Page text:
We gave up and sat on a rock. We were crying, resigned to the loss of our pet—when from between two aspen appeared our bloodied, sweat-stained dog, head bowed with fatigue, tonguing nearly touching the ground, both paws bloodied. She could barely walk, but she lay down about fifteen feet from where we discovered her and rolled on her side. I carried her to the car, fireman style, with her belly behind my neck, her legs clenched against my chest, and her head dangling as if she were dead .
I don’t know if she caught the deer or if she ran from one end of the preserve to the other or became lost or simply had a marvelous adventure, but one of her primary instincts was always to chase—butterflies, chickens, balls, deer. I was walking her around a park in Lakewood, Colorado, one winter day; snow covered the ground, and the large lake was frozen. I let her off the leash (the triumph of optimism over experience), and she immediately bolted onto the ice toward of flock of Canadian geese nestled near the center where the city had installed a bubbler to keep the ice from completely closing. She tore into the birds with abandon and glee—too much glee, she discovered, when her feet failed to gain traction and she skidded into the open water and submerged.
Several people on the trail gasped. The ice was too unstable for me to rescue her, and she had disappeared beneath the ice. I was certain she was gone. Then I saw her snout, then a paw, then the other paw. The geese were honking and circling her as she inched her way onto the thicker part of the ice. Someone said, “She’ll never make it. She’s too heavy and wet!” And another: “Dogs have weak front legs—she’ll fall back in.” Despite the Pollyannas, Bricks recovered her four feet and trotted over to me, disregarding the geese who followed closely, necks bent and hissing. She submitted to the leash, and we avoided a citation from the officer who had watched the whole affair. We were all safe now, and the remainder of the walk was completely unremarkable— a very safe, boring, and chilled tour.
Bricks loved the water almost as much as she loved avoiding my entreaties to “Come, Bricks!” I spent an hour sitting on the beach of a small lake on the Elon University Campus one spring day as she chased three ducks from one end of the pond to the other. The mother and two ducklings stayed about a foot in front of her, the little black nose bobbing on the surface like a water skier behind the ducks. They seemed to enjoy taunting her. After she had gone under twice and was struggling to catch her breath, she finally came to shore. I was twenty minutes late for a meeting with the Dean. I was sweating. The Dean asked how my classes were progressing.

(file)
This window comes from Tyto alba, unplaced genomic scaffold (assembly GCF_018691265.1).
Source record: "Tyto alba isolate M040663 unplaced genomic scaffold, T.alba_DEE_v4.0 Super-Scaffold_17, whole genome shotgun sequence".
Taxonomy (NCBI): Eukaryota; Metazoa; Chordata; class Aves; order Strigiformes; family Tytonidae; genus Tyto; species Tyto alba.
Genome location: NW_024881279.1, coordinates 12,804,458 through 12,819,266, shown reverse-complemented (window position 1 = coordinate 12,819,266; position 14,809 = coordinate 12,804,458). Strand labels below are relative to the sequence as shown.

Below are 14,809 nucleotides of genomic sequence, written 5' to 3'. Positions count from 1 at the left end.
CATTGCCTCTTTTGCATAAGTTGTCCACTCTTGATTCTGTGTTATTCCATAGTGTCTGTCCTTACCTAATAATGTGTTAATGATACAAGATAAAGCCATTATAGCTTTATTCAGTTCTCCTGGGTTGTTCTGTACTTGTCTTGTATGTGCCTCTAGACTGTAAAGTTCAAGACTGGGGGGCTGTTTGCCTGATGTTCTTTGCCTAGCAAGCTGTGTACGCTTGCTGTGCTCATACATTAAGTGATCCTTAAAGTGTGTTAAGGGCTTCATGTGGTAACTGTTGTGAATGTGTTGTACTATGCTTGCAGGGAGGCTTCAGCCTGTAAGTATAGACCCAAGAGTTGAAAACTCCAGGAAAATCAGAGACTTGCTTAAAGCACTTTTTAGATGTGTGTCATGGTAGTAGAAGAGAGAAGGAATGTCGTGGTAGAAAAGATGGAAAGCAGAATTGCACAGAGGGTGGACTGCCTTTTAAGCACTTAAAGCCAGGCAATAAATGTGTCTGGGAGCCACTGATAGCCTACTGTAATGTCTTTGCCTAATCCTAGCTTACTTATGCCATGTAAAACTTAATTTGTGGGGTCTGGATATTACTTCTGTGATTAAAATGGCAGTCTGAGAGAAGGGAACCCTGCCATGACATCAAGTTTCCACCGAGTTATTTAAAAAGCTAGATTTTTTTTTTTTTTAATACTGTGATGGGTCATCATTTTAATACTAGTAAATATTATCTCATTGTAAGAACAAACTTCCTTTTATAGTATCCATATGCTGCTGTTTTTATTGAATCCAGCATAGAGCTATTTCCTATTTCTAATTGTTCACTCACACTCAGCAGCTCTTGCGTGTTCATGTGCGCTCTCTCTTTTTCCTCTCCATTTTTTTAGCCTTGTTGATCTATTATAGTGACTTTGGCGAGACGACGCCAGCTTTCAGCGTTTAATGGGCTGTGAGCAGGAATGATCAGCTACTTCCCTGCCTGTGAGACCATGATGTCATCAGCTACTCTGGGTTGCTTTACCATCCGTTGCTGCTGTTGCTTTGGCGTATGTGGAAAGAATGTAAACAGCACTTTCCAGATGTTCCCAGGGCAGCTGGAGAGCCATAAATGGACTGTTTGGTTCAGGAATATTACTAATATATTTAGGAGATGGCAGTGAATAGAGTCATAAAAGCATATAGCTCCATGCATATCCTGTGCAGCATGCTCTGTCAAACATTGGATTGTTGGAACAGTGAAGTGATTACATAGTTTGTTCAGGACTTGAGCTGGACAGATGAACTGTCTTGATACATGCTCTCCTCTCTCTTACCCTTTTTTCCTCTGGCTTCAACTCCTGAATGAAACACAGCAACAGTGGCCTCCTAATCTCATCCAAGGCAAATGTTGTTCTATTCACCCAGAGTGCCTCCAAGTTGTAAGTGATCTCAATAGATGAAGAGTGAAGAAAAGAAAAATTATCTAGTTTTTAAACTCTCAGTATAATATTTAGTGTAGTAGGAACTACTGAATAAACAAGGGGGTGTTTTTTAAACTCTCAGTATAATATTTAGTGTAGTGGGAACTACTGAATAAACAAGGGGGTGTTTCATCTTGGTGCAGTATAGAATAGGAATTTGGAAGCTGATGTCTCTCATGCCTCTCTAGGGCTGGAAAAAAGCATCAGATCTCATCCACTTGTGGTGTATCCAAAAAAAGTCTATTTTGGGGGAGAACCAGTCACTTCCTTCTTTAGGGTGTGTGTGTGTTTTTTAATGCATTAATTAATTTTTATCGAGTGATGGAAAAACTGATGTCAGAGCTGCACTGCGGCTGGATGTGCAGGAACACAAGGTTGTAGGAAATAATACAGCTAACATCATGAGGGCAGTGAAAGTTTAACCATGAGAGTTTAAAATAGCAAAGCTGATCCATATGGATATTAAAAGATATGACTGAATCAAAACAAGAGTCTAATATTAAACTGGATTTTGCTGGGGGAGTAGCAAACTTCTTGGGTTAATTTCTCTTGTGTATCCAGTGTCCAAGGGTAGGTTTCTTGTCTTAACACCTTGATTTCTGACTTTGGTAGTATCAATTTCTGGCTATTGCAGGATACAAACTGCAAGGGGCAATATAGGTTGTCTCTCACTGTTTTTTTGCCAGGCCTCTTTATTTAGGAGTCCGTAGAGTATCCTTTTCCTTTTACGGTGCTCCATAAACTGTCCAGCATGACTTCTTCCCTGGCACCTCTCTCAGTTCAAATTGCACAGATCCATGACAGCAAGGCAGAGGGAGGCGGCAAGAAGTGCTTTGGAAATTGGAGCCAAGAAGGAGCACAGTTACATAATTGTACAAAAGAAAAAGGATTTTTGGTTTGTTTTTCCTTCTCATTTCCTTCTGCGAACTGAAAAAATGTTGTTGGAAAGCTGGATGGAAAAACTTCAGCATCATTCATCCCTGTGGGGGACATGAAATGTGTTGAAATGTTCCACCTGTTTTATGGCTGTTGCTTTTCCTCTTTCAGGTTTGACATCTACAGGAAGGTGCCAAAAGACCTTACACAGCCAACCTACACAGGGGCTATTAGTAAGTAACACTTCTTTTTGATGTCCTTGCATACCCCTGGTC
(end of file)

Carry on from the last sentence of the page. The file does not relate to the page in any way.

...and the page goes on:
The dog did not have a mean streak. She was confident and playful around other dogs, got along well enough with cats, and generally seemed happy to let the world roll out before her as the world should without interfering and without anger or resentment toward the natural order. Like poor Lenny in Of Mice and Men, though, she sometimes played too rough.
I was working on a different essay (this time on Yeats’ “A Prayer for My Daughter”) when I saw her playing with a ball in the back yard, tossing it in the air, throwing it to the side, running it down to toss it again. I didn’t think much of the playfulness at first, but after a while, I thought, why is she still playing with a ball? She had a notoriously short attention span. When I went outside to check on her, she was around the back in the garden, near where my mother kept some chickens. When I called, she came running toward me with her mouth closed, tail wagging. She behaved with unusual solicitude.
I rubbed her head and would have gone back inside except I noticed, as she turned, that two small protruded her mouth. I thought, how odd she’s not panting. She had jumped the fence between the yard and the small garden and chicken pen, and snatched a yellow fuzzed chick. She thought I wouldn’t notice, I guess, the two little claws hanging between her lips like dual cigarettes—one she had lit for me.
The pullet was too traumatized and bloody, once I pulled it from her mouth, to live, but was still alive; I felt the humane action was to kill it. I smashed the baby chicken with a rock and returned to my essay, a little disturbed that my playful dog was an egg-sucking murderer.